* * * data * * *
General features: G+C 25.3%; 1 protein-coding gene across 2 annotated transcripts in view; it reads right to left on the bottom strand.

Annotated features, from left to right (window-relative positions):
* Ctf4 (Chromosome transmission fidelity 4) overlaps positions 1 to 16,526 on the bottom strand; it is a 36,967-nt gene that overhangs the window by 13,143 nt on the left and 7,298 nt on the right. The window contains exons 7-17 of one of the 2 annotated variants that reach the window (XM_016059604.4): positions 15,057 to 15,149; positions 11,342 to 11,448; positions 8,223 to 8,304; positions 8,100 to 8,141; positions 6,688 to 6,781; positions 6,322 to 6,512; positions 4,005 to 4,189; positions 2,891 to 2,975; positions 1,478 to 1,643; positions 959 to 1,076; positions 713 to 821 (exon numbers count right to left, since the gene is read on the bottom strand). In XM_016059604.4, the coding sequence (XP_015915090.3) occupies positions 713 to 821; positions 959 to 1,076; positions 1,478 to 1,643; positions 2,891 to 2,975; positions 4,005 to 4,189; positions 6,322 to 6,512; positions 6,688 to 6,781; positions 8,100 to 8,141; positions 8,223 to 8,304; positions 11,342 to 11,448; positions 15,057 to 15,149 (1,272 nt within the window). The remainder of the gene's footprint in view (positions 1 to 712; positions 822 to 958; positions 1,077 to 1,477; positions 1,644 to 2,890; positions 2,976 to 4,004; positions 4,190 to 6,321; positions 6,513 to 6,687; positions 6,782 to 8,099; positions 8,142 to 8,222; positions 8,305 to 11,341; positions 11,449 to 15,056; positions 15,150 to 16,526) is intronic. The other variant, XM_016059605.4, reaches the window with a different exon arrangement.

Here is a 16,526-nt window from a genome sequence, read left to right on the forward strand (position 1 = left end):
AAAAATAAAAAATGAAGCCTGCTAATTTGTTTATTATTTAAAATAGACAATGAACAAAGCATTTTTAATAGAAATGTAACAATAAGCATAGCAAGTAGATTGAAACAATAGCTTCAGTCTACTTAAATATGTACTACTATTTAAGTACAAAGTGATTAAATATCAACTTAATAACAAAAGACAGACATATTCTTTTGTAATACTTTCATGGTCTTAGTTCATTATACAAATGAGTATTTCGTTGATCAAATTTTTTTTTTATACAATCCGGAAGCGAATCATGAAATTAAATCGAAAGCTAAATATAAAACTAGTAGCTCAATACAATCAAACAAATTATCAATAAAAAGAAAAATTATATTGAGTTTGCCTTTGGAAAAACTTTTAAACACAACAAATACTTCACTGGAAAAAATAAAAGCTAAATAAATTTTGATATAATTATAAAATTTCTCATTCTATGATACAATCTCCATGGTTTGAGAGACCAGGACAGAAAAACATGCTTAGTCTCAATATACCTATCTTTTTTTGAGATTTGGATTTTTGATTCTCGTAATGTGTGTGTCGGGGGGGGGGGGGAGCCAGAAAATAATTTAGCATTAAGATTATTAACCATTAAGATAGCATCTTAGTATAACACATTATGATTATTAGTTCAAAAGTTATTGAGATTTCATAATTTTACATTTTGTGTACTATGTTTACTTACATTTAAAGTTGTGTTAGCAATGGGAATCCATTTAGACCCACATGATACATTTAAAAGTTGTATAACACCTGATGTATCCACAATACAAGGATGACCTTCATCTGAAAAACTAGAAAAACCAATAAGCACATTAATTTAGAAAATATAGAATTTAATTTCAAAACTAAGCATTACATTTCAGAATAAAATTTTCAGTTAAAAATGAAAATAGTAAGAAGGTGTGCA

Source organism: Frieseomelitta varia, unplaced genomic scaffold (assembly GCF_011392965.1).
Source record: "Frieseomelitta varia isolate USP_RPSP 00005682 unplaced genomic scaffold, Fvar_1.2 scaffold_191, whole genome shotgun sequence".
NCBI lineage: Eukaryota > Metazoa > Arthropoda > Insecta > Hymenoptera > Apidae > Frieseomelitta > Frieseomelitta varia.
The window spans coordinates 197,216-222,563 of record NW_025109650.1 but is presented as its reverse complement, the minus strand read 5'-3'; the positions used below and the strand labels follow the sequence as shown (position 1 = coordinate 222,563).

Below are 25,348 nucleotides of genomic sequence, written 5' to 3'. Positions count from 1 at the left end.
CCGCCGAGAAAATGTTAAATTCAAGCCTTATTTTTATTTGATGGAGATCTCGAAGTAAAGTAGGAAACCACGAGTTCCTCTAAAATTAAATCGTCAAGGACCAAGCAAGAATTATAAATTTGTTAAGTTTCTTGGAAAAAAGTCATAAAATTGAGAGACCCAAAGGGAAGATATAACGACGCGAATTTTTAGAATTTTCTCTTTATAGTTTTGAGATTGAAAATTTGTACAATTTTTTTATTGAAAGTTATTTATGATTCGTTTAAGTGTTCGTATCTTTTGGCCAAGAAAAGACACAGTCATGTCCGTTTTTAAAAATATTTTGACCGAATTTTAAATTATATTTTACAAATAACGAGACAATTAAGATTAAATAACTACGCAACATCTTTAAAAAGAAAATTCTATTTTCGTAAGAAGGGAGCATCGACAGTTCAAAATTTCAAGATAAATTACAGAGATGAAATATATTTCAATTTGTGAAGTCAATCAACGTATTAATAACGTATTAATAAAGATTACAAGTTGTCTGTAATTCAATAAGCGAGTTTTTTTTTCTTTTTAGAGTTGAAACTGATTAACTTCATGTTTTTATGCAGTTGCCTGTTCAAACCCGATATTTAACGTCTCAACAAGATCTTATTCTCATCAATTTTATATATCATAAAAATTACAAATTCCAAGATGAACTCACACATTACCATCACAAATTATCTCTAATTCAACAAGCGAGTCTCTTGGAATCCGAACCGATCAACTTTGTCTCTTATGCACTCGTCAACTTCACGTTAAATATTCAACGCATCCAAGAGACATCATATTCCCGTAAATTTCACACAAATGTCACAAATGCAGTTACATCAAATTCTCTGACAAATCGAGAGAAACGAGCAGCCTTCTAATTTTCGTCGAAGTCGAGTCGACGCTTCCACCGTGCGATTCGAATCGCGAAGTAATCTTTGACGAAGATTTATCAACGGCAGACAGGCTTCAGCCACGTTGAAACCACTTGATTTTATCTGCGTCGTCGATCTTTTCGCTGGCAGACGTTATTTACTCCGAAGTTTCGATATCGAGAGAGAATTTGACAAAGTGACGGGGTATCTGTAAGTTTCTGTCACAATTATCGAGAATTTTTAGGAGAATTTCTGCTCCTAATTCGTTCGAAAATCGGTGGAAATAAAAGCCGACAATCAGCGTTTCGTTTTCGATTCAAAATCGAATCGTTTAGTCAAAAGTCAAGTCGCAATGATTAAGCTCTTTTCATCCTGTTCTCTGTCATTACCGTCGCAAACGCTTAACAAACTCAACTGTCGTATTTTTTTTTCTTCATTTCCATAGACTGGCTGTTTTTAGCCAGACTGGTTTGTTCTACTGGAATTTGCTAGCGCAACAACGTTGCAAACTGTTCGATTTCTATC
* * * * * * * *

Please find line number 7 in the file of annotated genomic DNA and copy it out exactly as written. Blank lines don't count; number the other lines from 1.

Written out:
Source record: "Frieseomelitta varia isolate USP_RPSP 00005682 unplaced genomic scaffold, Fvar_1.2 scaffold_191, whole genome shotgun sequence".